Gartersnake Research Project in the News
News & Events
Here is a sample of reporter Heidi Toth’s article about some of our important research…
NAU Giving Day Donors Help Gartersnakes!
As a result of a challenge by Stephen and Mindy Saunders, on and around May 1 gartersnake research supporters raised funds to create mini-vivaria to house juvenile snakes.
These semi-outdoor naturalistic enclosures will help the juveniles acclimate to outdoor conditions, as a necessary part of preparing them for eventual release into the wild. Funds raised will also help improve indoor living conditions, by allowing us to modify existing tanks so that the snakes will be able to hunt fish at will. This will minimize the need for repeated handling of the snakes, and will save our student care-givers time.
Thank you so much to all of our generous gartersnake supporters!
NAU Giving Day: May 1st, 2019 – Native Gartersnake Research Challenge
Support research of native gartersnakes by donating to the Organismal Biology Research Fund. Research biologists and students are raising baby narrow-headed gartersnakes in an attempt to restore this federally threatened species to the wild. We hope to construct additional small vivaria to acclimate baby snakes to outdoor conditions. Once 5 gifts are received a generous donor will release a $1,000 gift to this fund.
2019 REAP Funding Award
Sara Jarvis (PI) and co-investigators J.J. Duke, Tinna Traustadóttir, and Erika Nowak received funding for a Terason uSmart 3300 NexGen Ultrasound instrument to use in four different labs. Two of the labs (Jarvis and Traustadóttir) will use the ultrasound machine for a protocol called flow mediated vasodilation that assesses endothelial function (e.g., the health of the vasculature). The Duke lab will use it to obtain images of the heart to detect the presence of anatomical features such as the patent foramen ovale. The Nowak lab will use the system for capture of high quality 2-D images to assess several health outcome measures in reptiles such as reproductive health and pregnancy status, as well as injury status.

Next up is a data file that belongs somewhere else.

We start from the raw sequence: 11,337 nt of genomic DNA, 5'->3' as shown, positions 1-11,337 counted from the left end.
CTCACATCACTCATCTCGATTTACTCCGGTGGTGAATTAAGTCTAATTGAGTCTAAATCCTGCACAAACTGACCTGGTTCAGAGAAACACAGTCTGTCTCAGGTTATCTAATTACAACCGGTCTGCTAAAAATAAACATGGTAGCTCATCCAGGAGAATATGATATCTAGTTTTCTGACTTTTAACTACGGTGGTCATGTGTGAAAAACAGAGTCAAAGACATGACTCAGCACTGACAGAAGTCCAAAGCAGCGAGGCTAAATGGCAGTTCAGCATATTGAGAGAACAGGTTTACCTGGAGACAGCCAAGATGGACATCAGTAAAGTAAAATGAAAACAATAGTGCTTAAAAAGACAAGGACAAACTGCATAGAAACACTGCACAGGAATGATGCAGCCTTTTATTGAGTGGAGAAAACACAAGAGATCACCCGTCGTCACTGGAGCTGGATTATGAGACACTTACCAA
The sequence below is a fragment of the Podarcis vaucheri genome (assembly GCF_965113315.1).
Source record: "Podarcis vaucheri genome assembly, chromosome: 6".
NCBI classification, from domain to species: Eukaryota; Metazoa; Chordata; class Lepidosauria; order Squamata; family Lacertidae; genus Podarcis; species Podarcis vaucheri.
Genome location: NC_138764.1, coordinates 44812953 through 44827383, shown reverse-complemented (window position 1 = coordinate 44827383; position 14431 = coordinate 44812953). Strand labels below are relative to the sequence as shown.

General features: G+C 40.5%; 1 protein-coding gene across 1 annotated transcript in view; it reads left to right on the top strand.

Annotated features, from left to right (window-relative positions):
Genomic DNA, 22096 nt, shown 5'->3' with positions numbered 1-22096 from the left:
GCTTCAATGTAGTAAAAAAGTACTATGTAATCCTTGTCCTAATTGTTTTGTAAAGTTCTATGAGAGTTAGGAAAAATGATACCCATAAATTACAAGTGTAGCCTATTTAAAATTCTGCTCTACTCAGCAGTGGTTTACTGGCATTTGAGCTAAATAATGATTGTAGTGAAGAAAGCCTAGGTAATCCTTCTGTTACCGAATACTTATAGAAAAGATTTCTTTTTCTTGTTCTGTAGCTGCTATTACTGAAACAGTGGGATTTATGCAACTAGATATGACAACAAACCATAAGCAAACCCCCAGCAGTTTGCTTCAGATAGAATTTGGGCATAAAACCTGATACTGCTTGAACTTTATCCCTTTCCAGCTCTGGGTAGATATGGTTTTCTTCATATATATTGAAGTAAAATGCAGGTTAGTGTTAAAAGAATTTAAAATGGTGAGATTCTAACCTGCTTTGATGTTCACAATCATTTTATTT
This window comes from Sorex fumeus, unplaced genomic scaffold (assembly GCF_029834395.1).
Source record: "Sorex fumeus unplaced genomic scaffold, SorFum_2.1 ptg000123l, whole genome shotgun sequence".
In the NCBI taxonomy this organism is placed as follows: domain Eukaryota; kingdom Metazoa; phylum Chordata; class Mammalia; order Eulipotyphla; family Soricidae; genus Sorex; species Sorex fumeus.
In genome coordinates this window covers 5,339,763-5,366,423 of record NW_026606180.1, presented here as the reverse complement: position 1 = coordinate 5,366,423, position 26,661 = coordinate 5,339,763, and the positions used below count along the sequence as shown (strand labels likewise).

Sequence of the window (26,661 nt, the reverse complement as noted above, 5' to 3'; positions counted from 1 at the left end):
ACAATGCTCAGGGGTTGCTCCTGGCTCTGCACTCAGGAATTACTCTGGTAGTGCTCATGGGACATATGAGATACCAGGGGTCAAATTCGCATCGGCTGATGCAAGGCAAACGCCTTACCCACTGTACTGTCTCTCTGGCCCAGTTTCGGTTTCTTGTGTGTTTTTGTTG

Notes from the Vivarium: Babies are born!
Eleven narrow-headed gartersnake babies were born in the vivarium on July 16, 2017 to captive Oak Creek female 071! This female and the babies’ father(s) – male 3/4L-1R, 4L-6R, and/or “Scar” were brought into captivity at NAU as juveniles in 2014 following the Slide Fire in Oak Creek. Mating occurred last fall before the adults entered the vivarium, and again in May 2017. Female gartersnakes can store sperm and one litter can have multiple paternity. We are waiting until the babies are a little bigger to complete paternity tests.
Hats off and huge thanks to interns Luke Jarrin and Cassidy Klovanish for finding most of the babies in the vivarium, and for so capably getting them set up indoors in the days following their birth. Thanks to Hannah Wilson and Kayla Lauger for helping them find the rest of the litter and getting the nursery fully organized!